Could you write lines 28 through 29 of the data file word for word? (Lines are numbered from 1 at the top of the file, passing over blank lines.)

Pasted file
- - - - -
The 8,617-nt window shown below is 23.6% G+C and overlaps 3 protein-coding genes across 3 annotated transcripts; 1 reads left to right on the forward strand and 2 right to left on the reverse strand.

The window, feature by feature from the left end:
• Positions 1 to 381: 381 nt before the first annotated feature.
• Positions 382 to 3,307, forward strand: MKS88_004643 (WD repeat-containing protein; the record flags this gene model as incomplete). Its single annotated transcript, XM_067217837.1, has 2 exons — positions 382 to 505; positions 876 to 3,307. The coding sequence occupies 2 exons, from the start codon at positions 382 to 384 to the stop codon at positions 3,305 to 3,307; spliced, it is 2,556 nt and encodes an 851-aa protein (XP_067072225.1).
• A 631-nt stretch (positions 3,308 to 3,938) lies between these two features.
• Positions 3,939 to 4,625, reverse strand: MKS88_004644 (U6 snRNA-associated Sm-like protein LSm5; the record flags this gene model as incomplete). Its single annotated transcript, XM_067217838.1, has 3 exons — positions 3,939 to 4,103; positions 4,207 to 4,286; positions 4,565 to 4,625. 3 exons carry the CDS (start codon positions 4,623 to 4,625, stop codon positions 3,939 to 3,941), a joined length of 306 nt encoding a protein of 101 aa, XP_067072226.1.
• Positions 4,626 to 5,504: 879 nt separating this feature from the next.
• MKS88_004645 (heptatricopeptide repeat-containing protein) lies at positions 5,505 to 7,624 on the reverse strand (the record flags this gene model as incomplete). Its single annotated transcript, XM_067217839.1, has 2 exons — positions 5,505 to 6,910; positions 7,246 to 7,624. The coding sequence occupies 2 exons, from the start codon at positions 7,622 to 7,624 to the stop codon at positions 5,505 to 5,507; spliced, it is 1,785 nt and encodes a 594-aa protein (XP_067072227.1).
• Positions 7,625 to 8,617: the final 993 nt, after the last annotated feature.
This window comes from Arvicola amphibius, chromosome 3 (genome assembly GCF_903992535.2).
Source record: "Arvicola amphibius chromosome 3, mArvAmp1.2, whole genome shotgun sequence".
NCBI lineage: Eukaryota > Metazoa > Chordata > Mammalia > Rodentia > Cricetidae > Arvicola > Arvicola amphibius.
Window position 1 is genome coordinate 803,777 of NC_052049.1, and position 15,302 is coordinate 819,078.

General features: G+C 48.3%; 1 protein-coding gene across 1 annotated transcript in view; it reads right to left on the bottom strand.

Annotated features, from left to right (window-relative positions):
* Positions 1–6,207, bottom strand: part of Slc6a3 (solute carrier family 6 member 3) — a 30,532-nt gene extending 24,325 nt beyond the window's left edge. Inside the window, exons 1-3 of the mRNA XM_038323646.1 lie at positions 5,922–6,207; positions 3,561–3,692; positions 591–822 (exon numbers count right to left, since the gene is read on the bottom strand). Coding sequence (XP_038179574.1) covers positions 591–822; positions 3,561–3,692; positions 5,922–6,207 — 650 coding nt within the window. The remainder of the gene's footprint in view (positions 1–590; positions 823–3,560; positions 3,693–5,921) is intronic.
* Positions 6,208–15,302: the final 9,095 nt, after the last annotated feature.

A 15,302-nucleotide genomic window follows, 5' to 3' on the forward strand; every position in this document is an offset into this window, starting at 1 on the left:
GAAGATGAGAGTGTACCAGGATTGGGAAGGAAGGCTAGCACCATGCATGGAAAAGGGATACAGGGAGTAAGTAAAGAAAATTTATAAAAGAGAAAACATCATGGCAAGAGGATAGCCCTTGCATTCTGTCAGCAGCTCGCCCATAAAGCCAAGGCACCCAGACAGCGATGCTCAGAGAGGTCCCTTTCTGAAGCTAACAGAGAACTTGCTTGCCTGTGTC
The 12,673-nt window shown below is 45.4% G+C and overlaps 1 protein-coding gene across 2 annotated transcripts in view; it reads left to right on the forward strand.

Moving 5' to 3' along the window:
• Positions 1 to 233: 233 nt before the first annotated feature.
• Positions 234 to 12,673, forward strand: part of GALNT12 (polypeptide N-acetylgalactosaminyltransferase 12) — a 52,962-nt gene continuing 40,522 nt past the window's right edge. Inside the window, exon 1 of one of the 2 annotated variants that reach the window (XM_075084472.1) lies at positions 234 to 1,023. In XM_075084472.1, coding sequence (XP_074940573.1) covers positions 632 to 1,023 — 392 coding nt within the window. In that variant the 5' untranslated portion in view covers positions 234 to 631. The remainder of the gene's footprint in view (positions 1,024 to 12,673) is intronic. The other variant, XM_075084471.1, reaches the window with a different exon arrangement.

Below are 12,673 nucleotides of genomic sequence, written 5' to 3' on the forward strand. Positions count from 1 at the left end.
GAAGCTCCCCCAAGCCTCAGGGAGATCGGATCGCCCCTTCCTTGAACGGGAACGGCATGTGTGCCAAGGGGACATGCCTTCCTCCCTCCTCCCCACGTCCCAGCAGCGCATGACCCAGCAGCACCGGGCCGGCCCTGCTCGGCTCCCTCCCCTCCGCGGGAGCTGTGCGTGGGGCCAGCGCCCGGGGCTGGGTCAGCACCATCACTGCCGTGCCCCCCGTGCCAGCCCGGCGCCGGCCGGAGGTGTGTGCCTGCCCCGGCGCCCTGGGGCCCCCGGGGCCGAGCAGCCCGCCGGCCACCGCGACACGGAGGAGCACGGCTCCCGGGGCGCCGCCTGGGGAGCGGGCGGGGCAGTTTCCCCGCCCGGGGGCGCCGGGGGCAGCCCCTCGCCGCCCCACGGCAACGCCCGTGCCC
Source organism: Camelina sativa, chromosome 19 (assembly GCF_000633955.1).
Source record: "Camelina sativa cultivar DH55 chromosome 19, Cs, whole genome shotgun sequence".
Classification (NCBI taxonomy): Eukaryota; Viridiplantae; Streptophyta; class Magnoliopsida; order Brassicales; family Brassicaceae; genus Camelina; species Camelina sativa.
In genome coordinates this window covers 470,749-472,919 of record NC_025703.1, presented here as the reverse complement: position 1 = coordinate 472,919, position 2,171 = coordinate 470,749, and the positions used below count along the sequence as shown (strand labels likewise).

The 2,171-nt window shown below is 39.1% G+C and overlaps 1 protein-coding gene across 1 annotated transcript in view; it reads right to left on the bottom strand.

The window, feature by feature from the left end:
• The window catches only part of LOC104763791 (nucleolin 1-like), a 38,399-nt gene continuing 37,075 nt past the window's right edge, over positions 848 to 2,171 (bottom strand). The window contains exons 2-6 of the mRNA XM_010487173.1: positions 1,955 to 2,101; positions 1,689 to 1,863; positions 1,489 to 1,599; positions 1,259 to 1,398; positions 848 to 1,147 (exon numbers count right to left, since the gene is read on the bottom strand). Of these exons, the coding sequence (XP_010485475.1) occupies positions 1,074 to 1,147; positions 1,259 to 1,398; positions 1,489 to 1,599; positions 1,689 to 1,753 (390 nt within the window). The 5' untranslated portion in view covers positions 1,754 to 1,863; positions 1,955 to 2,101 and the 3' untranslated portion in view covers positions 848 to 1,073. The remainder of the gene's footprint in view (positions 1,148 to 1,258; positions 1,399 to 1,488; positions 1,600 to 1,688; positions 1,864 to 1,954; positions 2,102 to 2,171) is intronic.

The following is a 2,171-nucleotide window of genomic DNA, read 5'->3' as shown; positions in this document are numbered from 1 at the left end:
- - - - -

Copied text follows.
Classification (NCBI taxonomy): Eukaryota; Viridiplantae; Streptophyta; class Magnoliopsida; order Brassicales; family Brassicaceae; genus Camelina; species Camelina sativa.
In genome coordinates this window covers 470,749-472,919 of record NC_025703.1, presented here as the reverse complement: position 1 = coordinate 472,919, position 2,171 = coordinate 470,749, and the positions used below count along the sequence as shown (strand labels likewise).